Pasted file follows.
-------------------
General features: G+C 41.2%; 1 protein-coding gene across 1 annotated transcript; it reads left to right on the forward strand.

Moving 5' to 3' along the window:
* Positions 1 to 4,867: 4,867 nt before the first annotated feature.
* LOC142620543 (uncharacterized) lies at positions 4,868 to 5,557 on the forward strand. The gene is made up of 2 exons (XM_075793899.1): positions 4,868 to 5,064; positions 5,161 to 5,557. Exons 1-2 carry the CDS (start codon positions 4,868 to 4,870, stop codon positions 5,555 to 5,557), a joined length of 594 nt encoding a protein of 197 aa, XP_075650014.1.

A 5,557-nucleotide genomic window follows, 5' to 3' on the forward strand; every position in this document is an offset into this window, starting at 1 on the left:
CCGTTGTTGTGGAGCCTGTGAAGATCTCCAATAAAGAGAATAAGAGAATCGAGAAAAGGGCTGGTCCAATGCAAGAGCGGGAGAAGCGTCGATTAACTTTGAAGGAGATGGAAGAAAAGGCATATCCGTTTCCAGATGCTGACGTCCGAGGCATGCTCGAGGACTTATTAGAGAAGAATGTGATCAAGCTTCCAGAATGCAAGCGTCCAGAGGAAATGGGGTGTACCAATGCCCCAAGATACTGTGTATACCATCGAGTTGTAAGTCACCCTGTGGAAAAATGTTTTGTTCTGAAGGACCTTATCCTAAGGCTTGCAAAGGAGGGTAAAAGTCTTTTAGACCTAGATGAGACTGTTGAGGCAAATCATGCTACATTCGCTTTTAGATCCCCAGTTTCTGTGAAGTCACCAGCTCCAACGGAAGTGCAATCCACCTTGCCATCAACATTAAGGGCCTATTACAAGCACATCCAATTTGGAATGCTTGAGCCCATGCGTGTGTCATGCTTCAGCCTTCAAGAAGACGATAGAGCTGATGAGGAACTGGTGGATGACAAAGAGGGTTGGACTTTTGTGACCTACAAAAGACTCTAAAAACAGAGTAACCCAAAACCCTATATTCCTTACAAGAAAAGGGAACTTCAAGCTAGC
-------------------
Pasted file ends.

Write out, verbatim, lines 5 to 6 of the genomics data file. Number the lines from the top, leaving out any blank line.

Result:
A 5,557-nucleotide genomic window follows, 5' to 3' on the forward strand; every position in this document is an offset into this window, starting at 1 on the left:
CCGTTGTTGTGGAGCCTGTGAAGATCTCCAATAAAGAGAATAAGAGAATCGAGAAAAGGGCTGGTCCAATGCAAGAGCGGGAGAAGCGTCGATTAACTTTGAAGGAGATGGAAGAAAAGGCATATCCGTTTCCAGATGCTGACGTCCGAGGCATGCTCGAGGACTTATTAGAGAAGAATGTGATCAAGCTTCCAGAATGCAAGCGTCCAGAGGAAATGGGGTGTACCAATGCCCCAAGATACTGTGTATACCATCGAGTTGTAAGTCACCCTGTGGAAAAATGTTTTGTTCTGAAGGACCTTATCCTAAGGCTTGCAAAGGAGGGTAAAAGTCTTTTAGACCTAGATGAGACTGTTGAGGCAAATCATGCTACATTCGCTTTTAGATCCCCAGTTTCTGTGAAGTCACCAGCTCCAACGGAAGTGCAATCCACCTTGCCATCAACATTAAGGGCCTATTACAAGCACATCCAATTTGGAATGCTTGAGCCCATGCGTGTGTCATGCTTCAGCCTTCAAGAAGACGATAGAGCTGATGAGGAACTGGTGGATGACAAAGAGGGTTGGACTTTTGTGACCTACAAAAGACTCTAAAAACAGAGTAACCCAAAACCCTATATTCCTTACAAGAAAAGGGAACTTCAAGCTAGC